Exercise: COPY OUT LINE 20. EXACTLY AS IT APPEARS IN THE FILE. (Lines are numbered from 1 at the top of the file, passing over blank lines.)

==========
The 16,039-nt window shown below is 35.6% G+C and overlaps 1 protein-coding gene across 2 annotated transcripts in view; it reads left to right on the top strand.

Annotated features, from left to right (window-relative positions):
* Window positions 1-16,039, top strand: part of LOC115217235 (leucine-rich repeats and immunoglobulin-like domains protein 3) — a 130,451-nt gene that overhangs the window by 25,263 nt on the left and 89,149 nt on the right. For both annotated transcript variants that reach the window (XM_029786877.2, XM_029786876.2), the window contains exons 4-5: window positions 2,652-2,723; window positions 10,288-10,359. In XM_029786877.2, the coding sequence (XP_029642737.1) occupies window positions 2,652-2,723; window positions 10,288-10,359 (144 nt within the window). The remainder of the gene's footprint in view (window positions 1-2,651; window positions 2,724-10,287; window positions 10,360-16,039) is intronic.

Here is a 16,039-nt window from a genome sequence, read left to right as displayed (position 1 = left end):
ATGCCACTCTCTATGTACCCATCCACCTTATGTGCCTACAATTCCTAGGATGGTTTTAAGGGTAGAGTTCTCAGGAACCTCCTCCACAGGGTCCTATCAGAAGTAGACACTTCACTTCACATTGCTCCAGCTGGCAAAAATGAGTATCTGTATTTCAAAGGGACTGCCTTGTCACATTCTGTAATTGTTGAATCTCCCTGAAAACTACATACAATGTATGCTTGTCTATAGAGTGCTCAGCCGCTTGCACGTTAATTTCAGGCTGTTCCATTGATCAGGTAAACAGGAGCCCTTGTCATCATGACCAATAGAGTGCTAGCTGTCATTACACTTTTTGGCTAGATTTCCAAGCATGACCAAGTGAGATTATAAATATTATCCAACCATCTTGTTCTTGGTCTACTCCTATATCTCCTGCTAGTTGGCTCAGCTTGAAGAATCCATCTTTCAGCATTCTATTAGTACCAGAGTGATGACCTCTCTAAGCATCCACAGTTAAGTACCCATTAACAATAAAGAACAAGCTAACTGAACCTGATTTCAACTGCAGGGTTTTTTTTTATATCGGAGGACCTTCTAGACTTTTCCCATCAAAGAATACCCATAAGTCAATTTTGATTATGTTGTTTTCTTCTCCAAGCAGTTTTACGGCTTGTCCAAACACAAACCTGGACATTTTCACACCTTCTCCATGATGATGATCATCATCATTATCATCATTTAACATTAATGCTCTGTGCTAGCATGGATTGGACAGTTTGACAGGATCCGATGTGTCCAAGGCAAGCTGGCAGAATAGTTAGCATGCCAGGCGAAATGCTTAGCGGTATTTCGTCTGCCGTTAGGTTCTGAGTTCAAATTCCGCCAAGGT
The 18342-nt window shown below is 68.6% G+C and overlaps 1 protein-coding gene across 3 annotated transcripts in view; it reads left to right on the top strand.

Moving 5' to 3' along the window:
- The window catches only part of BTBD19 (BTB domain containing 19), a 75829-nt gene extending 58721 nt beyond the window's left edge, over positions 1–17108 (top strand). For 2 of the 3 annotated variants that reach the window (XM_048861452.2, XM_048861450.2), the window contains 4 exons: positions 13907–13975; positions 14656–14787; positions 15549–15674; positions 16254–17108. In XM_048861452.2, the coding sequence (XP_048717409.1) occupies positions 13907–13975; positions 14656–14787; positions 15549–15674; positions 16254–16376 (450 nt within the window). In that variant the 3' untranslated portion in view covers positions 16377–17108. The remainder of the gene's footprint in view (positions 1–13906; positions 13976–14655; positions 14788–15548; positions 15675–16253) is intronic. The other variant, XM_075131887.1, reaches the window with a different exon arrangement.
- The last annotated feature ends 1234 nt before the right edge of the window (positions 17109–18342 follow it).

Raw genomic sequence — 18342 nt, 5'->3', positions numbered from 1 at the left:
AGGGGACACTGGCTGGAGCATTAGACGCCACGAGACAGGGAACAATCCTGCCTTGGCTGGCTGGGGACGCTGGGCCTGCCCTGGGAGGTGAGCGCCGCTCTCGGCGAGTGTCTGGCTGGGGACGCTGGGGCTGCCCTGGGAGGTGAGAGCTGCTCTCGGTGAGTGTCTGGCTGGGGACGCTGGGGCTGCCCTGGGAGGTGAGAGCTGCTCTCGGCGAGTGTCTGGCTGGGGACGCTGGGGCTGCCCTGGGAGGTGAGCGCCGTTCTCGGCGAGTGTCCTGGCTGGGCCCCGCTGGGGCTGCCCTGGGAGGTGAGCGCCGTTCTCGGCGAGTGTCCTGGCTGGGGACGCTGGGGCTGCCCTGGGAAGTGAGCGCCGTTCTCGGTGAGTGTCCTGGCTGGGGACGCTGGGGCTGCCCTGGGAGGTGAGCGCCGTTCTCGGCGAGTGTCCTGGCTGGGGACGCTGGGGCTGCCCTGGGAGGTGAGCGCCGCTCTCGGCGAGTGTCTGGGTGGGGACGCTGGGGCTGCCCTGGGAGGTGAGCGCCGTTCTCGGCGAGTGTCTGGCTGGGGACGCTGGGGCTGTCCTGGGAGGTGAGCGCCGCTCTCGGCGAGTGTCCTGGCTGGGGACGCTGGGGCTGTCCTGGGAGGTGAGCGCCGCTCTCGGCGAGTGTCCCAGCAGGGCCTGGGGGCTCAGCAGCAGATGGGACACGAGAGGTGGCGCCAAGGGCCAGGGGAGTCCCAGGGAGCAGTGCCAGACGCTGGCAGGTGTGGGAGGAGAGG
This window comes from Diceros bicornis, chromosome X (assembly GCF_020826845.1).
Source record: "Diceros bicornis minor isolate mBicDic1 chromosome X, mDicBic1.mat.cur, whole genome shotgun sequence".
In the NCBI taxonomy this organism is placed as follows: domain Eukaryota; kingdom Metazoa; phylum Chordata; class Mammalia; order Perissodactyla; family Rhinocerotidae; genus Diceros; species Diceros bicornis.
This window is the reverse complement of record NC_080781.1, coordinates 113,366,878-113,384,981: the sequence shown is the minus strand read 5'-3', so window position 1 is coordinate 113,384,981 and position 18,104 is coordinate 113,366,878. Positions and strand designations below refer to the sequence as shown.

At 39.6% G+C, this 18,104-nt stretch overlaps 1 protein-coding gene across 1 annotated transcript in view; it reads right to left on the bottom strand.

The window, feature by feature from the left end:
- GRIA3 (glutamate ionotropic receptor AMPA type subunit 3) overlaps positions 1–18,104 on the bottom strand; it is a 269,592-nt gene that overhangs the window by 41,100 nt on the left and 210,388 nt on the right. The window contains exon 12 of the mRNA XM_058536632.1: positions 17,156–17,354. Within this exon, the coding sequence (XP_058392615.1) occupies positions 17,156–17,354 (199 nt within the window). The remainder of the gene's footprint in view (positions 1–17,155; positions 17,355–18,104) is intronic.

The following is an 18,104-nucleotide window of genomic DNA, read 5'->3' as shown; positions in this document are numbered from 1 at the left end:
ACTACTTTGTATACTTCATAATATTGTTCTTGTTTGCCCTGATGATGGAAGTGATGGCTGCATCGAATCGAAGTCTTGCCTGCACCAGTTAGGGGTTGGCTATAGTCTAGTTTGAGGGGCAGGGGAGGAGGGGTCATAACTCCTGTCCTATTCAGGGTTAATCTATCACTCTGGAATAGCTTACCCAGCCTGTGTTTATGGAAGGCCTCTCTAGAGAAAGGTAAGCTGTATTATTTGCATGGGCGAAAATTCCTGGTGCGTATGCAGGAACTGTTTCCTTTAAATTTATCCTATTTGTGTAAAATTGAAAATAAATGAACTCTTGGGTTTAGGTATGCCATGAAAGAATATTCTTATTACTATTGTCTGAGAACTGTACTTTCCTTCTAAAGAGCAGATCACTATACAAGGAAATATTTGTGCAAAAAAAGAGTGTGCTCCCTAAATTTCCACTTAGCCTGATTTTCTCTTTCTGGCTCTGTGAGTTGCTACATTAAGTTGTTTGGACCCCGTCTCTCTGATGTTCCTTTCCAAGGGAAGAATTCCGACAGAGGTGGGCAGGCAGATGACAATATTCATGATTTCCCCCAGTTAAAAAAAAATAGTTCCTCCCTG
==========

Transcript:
ACTACTTTGTATACTTCATAATATTGTTCTTGTTTGCCCTGATGATGGAAGTGATGGCTGCATCGAATCGAAGTCTTGCCTGCACCAGTTAGGGGTTGGCTATAGTCTAGTTTGAGGGGCAGGGGAGGAGGGGTCATAACTCCTGTCCTATTCAGGGTTAATCTATCACTCTGGAATAGCTTACCCAGCCTGTGTTTATGGAAGGCCTCTCTAGAGAAAGGTAAGCTGTATTATTTGCATGGGCGAAAATTCCTGGTGCGTATGCAGGAACTGTTTCCTTTAAATTTATCCTATTTGTGTAAAATTGAAAATAAATGAACTCTTGGGTTTAGGTATGCCATGAAAGAATATTCTTATTACTATTGTCTGAGAACTGTACTTTCCTTCTAAAGAGCAGATCACTATACAAGGAAATATTTGTGCAAAAAAAGAGTGTGCTCCCTAAATTTCCACTTAGCCTGATTTTCTCTTTCTGGCTCTGTGAGTTGCTACATTAAGTTGTTTGGACCCCGTCTCTCTGATGTTCCTTTCCAAGGGAAGAATTCCGACAGAGGTGGGCAGGCAGATGACAATATTCATGATTTCCCCCAGTTAAAAAAAAATAGTTCCTCCCTG